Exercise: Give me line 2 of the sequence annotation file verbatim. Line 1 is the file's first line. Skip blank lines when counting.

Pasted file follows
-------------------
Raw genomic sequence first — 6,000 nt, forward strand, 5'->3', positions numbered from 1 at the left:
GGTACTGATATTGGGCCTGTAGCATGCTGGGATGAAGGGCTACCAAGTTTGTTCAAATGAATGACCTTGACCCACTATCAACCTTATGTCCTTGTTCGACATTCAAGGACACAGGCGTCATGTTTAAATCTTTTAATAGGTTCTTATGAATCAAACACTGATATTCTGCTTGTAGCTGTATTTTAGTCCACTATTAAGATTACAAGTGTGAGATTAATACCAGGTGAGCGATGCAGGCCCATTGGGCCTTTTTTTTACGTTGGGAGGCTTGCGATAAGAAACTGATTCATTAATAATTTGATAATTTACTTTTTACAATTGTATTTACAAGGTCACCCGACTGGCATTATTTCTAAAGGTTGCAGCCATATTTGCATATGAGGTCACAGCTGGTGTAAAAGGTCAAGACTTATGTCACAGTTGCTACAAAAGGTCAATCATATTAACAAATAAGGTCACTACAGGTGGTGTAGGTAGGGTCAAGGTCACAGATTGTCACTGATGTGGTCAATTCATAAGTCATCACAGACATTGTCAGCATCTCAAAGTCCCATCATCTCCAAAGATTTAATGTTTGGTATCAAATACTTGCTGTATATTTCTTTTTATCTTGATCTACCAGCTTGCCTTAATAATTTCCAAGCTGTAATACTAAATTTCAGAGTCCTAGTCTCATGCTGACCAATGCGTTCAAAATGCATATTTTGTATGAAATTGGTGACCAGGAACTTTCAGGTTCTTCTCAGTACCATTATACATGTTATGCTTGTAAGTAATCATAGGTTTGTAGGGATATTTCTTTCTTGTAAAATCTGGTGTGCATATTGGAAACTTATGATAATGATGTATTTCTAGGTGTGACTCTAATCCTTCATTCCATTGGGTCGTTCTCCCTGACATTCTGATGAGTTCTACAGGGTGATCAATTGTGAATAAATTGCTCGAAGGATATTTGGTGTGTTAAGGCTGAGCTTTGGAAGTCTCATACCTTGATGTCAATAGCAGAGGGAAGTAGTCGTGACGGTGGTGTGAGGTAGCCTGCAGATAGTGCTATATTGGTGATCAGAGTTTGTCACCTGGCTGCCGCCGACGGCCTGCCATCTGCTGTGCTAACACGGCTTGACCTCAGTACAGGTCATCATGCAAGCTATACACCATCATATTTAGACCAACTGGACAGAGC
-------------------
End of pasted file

GGTACTGATATTGGGCCTGTAGCATGCTGGGATGAAGGGCTACCAAGTTTGTTCAAATGAATGACCTTGACCCACTATCAACCTTATGTCCTTGTTCGACATTCAAGGACACAGGCGTCATGTTTAAATCTTTTAATAGGTTCTTATGAATCAAACACTGATATTCTGCTTGTAGCTGTATTTTAGTCCACTATTAAGATTACAAGTGTGAGATTAATACCAGGTGAGCGATGCAGGCCCATTGGGCCTTTTTTTTACGTTGGGAGGCTTGCGATAAGAAACTGATTCATTAATAATTTGATAATTTACTTTTTACAATTGTATTTACAAGGTCACCCGACTGGCATTATTTCTAAAGGTTGCAGCCATATTTGCATATGAGGTCACAGCTGGTGTAAAAGGTCAAGACTTATGTCACAGTTGCTACAAAAGGTCAATCATATTAACAAATAAGGTCACTACAGGTGGTGTAGGTAGGGTCAAGGTCACAGATTGTCACTGATGTGGTCAATTCATAAGTCATCACAGACATTGTCAGCATCTCAAAGTCCCATCATCTCCAAAGATTTAATGTTTGGTATCAAATACTTGCTGTATATTTCTTTTTATCTTGATCTACCAGCTTGCCTTAATAATTTCCAAGCTGTAATACTAAATTTCAGAGTCCTAGTCTCATGCTGACCAATGCGTTCAAAATGCATATTTTGTATGAAATTGGTGACCAGGAACTTTCAGGTTCTTCTCAGTACCATTATACATGTTATGCTTGTAAGTAATCATAGGTTTGTAGGGATATTTCTTTCTTGTAAAATCTGGTGTGCATATTGGAAACTTATGATAATGATGTATTTCTAGGTGTGACTCTAATCCTTCATTCCATTGGGTCGTTCTCCCTGACATTCTGATGAGTTCTACAGGGTGATCAATTGTGAATAAATTGCTCGAAGGATATTTGGTGTGTTAAGGCTGAGCTTTGGAAGTCTCATACCTTGATGTCAATAGCAGAGGGAAGTAGTCGTGACGGTGGTGTGAGGTAGCCTGCAGATAGTGCTATATTGGTGATCAGAGTTTGTCACCTGGCTGCCGCCGACGGCCTGCCATCTGCTGTGCTAACACGGCTTGACCTCAGTACAGGTCATCATGCAAGCTATACACCATCATATTTAGACCAACTGGACAGAGC